“As a lifelong educator, I have invested in the lives of thousands of Sioux Falls students. Teachers are critical to the education of our children and they should be properly rewarded. I will work diligently on funding competitive salaries for dedicated educators. Education at all levels is key to driving our states continued economic development.”

”It is our duty to keep the youth in our state by maintaining and developing our universities, colleges, and technical schools. I will work to advance higher education throughout South Dakota.”

So far, 2022 has been bright and active for John professionally. With a new District seating two new House members, it may also translate into a win for for this genuinely good guy.

On November 8, keep John Mogen in your thoughts for District 10.


Thune, Ernst Introduce Bill to Prohibit Government Monitoring of Livestock Emissions, Block Radical Climate Policies

Thune, Ernst Introduce Bill to Prohibit Government Monitoring of Livestock Emissions, Block Radical Climate Policies
Senators’ legislation would safeguard livestock producers from overreaching methane monitoring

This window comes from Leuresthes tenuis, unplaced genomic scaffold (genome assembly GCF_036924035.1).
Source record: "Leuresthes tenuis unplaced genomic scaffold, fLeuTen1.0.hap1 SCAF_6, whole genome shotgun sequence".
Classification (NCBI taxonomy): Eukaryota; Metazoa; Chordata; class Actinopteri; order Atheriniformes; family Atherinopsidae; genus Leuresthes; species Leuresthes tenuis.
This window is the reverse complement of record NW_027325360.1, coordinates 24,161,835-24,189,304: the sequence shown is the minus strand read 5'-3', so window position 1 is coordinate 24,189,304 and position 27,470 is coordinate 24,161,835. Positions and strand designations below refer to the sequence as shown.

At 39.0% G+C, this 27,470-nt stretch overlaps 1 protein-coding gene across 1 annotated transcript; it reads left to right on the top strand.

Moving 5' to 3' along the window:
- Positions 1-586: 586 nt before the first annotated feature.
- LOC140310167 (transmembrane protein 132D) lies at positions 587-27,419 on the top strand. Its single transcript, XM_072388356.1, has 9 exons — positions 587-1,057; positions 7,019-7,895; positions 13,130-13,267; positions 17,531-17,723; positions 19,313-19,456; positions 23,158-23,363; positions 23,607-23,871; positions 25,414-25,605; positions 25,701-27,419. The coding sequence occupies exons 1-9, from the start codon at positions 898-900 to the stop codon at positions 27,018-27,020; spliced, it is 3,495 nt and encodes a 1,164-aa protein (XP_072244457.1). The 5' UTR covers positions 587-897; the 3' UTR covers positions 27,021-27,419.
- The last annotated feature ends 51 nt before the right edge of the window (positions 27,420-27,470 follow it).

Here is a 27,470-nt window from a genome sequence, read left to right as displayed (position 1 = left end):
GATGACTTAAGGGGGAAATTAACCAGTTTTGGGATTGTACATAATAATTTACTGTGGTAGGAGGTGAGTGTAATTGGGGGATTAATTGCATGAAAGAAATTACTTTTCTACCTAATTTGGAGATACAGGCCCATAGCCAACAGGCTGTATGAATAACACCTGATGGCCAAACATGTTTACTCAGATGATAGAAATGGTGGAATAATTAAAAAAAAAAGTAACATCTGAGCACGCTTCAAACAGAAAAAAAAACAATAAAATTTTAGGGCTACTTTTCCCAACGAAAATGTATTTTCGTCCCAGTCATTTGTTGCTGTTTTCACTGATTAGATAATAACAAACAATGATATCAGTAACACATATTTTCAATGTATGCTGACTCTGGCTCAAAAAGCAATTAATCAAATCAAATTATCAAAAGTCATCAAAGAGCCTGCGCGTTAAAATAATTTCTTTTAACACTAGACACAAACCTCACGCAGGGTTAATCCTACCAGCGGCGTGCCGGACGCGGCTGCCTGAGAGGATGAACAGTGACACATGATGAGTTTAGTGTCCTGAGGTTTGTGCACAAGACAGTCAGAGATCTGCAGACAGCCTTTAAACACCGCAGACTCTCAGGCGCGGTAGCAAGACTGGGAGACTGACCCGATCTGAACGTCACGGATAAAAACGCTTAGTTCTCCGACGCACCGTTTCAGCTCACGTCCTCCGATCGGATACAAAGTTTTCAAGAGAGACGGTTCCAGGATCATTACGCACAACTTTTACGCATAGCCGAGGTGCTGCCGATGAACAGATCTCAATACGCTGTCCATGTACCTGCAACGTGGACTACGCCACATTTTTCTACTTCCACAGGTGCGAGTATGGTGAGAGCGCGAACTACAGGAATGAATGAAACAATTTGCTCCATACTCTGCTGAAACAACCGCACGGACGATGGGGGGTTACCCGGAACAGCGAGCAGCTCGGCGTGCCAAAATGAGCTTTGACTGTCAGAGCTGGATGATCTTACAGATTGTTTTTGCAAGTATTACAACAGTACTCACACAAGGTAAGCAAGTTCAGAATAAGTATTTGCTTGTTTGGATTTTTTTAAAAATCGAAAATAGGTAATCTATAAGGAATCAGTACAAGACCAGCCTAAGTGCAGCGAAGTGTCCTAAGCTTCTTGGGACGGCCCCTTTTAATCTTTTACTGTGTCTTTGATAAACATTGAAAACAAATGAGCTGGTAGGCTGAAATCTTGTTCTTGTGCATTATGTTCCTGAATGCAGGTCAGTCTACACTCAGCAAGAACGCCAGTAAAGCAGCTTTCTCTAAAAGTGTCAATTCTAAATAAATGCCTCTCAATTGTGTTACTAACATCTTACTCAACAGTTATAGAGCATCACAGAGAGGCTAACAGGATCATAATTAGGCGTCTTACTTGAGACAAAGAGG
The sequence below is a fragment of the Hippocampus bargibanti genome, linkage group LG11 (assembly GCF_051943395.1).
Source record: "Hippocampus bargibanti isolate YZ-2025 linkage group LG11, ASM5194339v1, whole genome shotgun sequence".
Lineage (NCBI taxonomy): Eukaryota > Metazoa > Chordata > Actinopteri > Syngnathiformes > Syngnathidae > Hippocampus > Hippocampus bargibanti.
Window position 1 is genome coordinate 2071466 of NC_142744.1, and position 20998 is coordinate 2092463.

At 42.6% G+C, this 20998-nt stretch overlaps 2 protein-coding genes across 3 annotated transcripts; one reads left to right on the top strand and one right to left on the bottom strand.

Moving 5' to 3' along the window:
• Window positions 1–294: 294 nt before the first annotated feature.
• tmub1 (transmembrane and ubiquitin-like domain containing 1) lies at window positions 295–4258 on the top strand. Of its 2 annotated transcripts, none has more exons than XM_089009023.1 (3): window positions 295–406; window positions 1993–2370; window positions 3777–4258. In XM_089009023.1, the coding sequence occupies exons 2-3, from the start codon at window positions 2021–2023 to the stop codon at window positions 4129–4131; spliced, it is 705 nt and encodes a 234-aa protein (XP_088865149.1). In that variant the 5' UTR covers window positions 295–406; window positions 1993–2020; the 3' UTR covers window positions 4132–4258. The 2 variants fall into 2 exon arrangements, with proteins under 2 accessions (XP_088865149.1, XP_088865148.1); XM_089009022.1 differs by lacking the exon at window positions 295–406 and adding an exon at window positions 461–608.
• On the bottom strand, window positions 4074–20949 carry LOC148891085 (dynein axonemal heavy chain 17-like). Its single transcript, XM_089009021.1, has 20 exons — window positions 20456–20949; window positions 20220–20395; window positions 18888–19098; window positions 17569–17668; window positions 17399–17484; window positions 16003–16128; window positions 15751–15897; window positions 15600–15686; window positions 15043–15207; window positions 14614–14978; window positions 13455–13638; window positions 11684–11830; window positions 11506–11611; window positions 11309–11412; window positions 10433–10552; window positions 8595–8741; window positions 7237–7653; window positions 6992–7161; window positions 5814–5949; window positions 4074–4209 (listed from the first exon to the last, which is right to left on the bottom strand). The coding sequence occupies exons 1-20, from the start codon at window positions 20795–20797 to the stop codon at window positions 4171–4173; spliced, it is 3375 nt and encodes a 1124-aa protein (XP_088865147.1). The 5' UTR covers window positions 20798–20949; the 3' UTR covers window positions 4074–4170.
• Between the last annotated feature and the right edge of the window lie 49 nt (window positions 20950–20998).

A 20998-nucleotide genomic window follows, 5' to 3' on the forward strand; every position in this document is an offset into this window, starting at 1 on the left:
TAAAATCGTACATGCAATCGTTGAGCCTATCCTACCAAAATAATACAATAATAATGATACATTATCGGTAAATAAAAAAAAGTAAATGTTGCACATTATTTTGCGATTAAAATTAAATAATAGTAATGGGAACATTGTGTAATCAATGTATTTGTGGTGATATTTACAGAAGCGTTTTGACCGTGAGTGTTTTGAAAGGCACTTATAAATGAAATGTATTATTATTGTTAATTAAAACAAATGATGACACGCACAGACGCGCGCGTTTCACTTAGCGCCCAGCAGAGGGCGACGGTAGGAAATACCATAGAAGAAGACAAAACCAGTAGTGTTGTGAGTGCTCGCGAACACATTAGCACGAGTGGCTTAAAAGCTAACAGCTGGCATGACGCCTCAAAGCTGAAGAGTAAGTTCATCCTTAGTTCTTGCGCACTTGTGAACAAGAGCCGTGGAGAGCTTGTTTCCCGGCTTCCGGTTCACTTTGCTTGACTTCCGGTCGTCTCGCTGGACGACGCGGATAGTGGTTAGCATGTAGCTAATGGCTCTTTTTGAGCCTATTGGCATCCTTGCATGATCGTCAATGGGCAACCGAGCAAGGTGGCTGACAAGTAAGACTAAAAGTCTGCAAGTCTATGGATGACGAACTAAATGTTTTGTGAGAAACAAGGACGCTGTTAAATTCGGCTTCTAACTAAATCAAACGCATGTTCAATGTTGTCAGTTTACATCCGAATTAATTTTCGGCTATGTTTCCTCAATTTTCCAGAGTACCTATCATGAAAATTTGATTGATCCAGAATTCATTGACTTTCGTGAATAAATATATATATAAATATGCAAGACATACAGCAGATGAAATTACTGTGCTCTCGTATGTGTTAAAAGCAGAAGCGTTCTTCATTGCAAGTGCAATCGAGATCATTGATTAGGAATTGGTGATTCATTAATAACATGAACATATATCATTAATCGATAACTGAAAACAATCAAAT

WASHINGTON — U.S. Sens. John Thune (R-S.D.), a member of the Senate Committee on Agriculture, Nutrition, and Forestry, and Joni Ernst (R-Iowa), a member of the Senate Committee on Agriculture, Nutrition, and Forestry and Senate Committee on Environment and Public Works, today introduced a bill that would prohibit the Environmental Protection Agency (EPA) from monitoring methane emissions from livestock. Specifically, this legislation would prohibit the EPA from using any of the new methane monitoring funding provided in the Democrats’ reckless tax-and-spending spree to surveil livestock methane emissions in South Dakota, Iowa, or anywhere else in the country.

“Farmers and ranchers – the people who work tirelessly to help feed America and the world – should not be subject to government surveillance as part of a broader effort to implement radical climate policies that would threaten their ability to operate,” said Thune. “This common-sense legislation would protect South Dakota livestock producers and their operations from government snooping.”